A couple of years ago, Sig Sauer had some trouble with the P320. The guns were fairly popular, but it was discovered that if they were dropped and landed on the back of the slide in just the right manner, there was a potential for the weapon to discharge.
The gun community became sharply divided on the issue, but Sig stepped up and offered to modify people’s firearms at no charge. This modification would eliminate any potential flaws. Sig never said there was a flaw, mind you, but it was over and done with.
Now, well after the fact, a man is suing Sig after he was shot by his own P320.
A Tacoma man who was shot as he put his Sig Sauer pistol in a holster has sued the company for millions, alleging the firearms have a history of going off without the trigger being pulled.
Cody Hoefs argues the company knew about the defect and failed to do a mandatory recall.
“… Sig Sauer concealed and propagated a defective deadly weapon so as not to jeopardize a $580,000,000 contract with the United States military, whereby it chose to put profit over the safety and well-being (of) both law enforcement and the general public,” the lawsuit says.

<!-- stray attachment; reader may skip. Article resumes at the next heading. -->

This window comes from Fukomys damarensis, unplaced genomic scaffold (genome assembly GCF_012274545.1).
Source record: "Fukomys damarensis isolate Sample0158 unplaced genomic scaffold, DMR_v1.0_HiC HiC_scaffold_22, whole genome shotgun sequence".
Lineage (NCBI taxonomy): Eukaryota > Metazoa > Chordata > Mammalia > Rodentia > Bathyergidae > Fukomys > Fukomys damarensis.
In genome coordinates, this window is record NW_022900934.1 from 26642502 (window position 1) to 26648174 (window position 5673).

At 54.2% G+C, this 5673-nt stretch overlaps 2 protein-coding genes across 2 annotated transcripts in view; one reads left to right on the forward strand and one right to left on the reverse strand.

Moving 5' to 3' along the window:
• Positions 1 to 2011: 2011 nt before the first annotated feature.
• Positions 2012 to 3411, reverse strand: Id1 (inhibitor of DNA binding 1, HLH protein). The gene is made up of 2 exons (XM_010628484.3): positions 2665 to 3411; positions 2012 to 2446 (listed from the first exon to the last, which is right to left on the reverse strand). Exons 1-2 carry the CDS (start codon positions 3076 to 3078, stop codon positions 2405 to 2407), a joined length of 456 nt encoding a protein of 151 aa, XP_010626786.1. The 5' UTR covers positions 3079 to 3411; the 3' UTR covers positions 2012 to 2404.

The model, the Sig Sauer P320, was the subject of a CNN investigation in 2018.
Hoefs was at home Nov. 23, 2016 when he put his loaded pistol in the holster.
The gun went off “with no prompting while fully-seated in its Sig brand holster,” and Hoefs suffered a gunshot wound to his right thigh and lower leg, the complaint says.
The lawsuit lists a series of similar incidents in which Sig Sauer guns went off “without the trigger being pulled, or simply while being handled, accidentally dropped, or while being holstered.”
Of course, if this is actually the case, then Sig has a major problem.
However, I don’t think that was really the case.
You see, while we’ve had people claim guns just “went off,” the only known example of that happening was the issue with dropping. Sig issued a voluntary recall on the P320 to address that issue, so they should be covered there.
Frankly, I find it very unlikely that a gun proper holstered with no obstructions in the trigger guard just fired. It makes absolutely no sense, even with a gun that might have been covered by the voluntary recall but wasn’t sent in.
I’m sorry, but this just doesn’t add up.
In every “accidental discharge” I’ve seen other than when the older P320s were dropped and landed at just the right angle on the rear of the slide, there was something else at work. For example, some article of clothing getting caught on the trigger or something similar.
Guns don’t just go off. They don’t. Even flawed guns need some kind of stimulus to cause the firing pin to make contact with the primer on the round.
Hoef is welcome to file his lawsuit, but I actually expect this one to be thrown out in short order unless he can show definitive proof that the gun can just go off while sitting in a holster unmolested. Frankly, I don’t see that happening.